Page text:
Divorce agreements cover many details, including child custody, child support, property division, health insurance and many other specifics based on the details of a family’s life. The difficulty is that at the time a divorce agreement is ruled upon and issued, it’s impossible to foresee all future circumstances. Therefore, it’s often necessary to return to court to modify the terms of your existing Divorce Judgment. Massachusetts’ law allows for changes to be made to certain provisions as long as the legal standards are met.
Merging Vs. Surviving Provisions
Divorce provisions are classified as either “merging” or “surviving.” These are legal terms that should be included in your Separation Agreement. “Merging” means that the provisions of your Judgment can be modified at a later date if circumstances warrant the change and the burden of proof is met. Examples of provisions in your Judgment that may merge include child custody, child support, college education payments, health insurance benefits, and alimony. “Surviving” means that the provisions of your Separation Agreement cannot be modified in the future except in limited circumstances. Examples of surviving provisions often include the division of assets and sometimes alimony.
The first step to determining whether or not your Divorce Judgment can be modified is to determine whether or not the provisions have merged or survived. If the provision you want to modify has merged, then you must then determine whether or not you have met the legal standard warranting a change. Consulting knowledgeable counsel at this juncture is recommended.
Reasons to Modify
There are various reasons to modify your existing Divorce Judgment, including without limitation a change to either spouses’ income, a change in the cost or availability of health insurance benefits, the remarriage or cohabitation by an alimony recipient, the retirement of an alimony payor, the emancipation of a child, a child’s attendance at college, or a change to your children’s needs. Whatever the reason, it is important to consult an experienced attorney to learn whether the changes in your life warrant an adjustment to your Divorce Judgment.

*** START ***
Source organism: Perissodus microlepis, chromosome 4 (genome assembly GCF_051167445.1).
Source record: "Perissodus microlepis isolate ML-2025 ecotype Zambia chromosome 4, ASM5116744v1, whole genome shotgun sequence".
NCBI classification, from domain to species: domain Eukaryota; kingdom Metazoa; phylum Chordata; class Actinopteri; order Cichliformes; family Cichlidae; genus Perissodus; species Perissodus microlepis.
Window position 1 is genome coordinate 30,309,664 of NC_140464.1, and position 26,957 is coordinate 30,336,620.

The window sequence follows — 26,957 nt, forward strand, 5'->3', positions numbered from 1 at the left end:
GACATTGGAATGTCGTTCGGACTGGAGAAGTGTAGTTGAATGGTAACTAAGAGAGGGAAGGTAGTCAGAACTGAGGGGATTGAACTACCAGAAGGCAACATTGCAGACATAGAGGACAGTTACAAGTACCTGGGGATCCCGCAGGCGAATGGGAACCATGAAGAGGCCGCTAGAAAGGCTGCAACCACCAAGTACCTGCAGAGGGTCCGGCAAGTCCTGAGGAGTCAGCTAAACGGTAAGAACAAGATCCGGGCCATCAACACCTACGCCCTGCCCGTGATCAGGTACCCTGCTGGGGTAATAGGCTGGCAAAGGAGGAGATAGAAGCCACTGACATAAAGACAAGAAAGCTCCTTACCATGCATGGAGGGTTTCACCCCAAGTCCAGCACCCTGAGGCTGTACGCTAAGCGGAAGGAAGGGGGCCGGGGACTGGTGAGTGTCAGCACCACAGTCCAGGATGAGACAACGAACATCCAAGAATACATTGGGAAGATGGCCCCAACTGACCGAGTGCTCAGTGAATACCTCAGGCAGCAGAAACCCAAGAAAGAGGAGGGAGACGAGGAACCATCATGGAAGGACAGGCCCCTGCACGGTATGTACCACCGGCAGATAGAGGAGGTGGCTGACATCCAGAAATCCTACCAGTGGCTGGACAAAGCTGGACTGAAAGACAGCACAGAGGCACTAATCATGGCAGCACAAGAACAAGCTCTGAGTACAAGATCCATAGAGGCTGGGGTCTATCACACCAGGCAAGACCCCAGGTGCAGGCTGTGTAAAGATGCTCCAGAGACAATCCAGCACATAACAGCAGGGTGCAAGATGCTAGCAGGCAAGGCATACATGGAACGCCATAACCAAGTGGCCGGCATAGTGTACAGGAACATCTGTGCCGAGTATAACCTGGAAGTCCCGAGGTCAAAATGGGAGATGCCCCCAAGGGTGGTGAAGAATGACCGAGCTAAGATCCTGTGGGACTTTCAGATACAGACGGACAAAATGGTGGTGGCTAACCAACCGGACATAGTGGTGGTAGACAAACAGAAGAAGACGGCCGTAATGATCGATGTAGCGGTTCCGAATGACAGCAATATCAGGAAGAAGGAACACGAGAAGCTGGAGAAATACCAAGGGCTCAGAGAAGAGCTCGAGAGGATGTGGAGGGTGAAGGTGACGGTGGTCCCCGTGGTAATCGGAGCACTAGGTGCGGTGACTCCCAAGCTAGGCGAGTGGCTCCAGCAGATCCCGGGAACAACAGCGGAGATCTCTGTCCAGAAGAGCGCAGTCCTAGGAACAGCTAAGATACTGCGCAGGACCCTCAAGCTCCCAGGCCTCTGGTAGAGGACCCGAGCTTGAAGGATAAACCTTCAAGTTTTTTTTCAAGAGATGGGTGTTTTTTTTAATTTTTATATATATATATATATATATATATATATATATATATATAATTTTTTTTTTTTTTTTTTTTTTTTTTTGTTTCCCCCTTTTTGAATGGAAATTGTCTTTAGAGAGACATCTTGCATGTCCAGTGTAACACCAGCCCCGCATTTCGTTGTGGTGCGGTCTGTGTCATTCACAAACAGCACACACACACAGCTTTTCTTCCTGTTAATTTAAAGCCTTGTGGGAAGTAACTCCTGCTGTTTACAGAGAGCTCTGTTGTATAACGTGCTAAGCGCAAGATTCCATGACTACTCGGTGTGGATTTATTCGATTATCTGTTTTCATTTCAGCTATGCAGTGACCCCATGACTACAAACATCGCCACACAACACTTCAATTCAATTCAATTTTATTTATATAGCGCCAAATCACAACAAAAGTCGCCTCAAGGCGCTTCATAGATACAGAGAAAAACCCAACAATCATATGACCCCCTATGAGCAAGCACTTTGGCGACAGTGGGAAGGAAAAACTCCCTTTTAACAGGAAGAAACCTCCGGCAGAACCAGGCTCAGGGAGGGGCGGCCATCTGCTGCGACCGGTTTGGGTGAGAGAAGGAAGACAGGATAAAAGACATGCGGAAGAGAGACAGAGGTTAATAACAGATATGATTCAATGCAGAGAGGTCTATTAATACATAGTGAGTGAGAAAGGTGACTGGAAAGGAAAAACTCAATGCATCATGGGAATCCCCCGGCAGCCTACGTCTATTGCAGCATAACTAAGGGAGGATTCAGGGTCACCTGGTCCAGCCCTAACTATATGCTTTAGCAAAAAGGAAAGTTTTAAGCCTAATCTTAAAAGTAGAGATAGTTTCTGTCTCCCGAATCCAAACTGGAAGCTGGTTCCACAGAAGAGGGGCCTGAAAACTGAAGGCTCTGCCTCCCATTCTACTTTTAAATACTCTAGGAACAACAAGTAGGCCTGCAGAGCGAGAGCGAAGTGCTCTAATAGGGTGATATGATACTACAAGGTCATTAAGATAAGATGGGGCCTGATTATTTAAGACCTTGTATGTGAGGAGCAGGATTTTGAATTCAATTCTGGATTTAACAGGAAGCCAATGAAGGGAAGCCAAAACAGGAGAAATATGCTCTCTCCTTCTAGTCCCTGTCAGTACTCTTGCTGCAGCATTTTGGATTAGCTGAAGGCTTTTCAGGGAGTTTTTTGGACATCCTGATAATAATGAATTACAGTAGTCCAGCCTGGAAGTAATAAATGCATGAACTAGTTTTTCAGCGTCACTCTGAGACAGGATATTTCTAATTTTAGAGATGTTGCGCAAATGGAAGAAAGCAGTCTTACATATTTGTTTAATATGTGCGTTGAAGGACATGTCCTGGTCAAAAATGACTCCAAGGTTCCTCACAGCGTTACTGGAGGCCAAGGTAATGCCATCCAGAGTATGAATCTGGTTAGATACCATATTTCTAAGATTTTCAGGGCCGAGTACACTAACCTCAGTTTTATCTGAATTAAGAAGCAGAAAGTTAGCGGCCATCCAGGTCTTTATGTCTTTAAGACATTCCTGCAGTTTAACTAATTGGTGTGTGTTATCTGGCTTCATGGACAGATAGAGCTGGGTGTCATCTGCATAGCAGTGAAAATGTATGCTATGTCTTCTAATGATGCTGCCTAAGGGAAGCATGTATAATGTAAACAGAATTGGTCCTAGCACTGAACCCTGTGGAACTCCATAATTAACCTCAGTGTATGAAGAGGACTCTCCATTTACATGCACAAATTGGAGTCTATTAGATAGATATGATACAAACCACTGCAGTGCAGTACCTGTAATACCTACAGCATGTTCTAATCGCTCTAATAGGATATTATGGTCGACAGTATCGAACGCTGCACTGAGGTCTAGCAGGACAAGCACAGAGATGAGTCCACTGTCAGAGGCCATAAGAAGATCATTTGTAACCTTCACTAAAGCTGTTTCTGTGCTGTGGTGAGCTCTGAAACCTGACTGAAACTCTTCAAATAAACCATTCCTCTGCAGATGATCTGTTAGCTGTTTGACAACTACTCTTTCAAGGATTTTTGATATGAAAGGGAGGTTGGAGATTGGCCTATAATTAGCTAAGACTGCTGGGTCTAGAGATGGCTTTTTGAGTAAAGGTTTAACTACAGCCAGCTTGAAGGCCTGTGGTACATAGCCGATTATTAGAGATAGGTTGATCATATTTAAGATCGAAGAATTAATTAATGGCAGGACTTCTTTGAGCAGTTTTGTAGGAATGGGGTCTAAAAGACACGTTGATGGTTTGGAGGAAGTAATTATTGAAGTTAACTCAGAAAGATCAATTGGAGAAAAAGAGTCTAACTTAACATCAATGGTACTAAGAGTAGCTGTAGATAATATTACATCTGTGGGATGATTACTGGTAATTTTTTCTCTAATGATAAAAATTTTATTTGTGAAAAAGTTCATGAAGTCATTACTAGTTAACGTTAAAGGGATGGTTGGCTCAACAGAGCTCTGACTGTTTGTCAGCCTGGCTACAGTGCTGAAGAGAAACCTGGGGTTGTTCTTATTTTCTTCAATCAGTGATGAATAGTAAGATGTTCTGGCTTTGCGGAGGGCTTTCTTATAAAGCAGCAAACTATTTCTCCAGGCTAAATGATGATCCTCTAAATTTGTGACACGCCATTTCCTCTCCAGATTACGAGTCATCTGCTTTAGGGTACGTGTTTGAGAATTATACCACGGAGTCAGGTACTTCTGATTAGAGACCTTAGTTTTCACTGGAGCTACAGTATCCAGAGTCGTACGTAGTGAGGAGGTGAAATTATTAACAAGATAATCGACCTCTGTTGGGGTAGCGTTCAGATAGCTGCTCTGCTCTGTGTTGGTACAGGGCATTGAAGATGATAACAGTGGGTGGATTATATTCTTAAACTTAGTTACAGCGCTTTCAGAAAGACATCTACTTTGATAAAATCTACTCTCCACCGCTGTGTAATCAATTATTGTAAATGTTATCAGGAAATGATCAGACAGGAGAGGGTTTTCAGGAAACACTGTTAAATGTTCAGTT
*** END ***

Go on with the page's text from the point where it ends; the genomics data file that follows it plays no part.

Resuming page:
There are different legal standards imposed on modifications depending on what aspect of your Divorce Judgment you seek to change. The law applies a different standard if you want to adjust child support, alimony, custody/parenting time, college expenses, and health insurance. For example, if you want to modify custody or parenting time arrangements, then you must demonstrate that there has been a material change in circumstances and that the modification you seek is in the child’s best interests. On the other hand, if you desire to adjust child support whether upwards or downwards, then you must show that the existing child support order is inconsistent with the order that would result by applying the current Child Support Guidelines. There are various exceptions and specific details that are involved in each modification case. Furthermore, each family is different and divorce agreements are unique. It’s best to speak with an experienced Massachusetts family law attorney to understand what aspects of your agreement can be modified.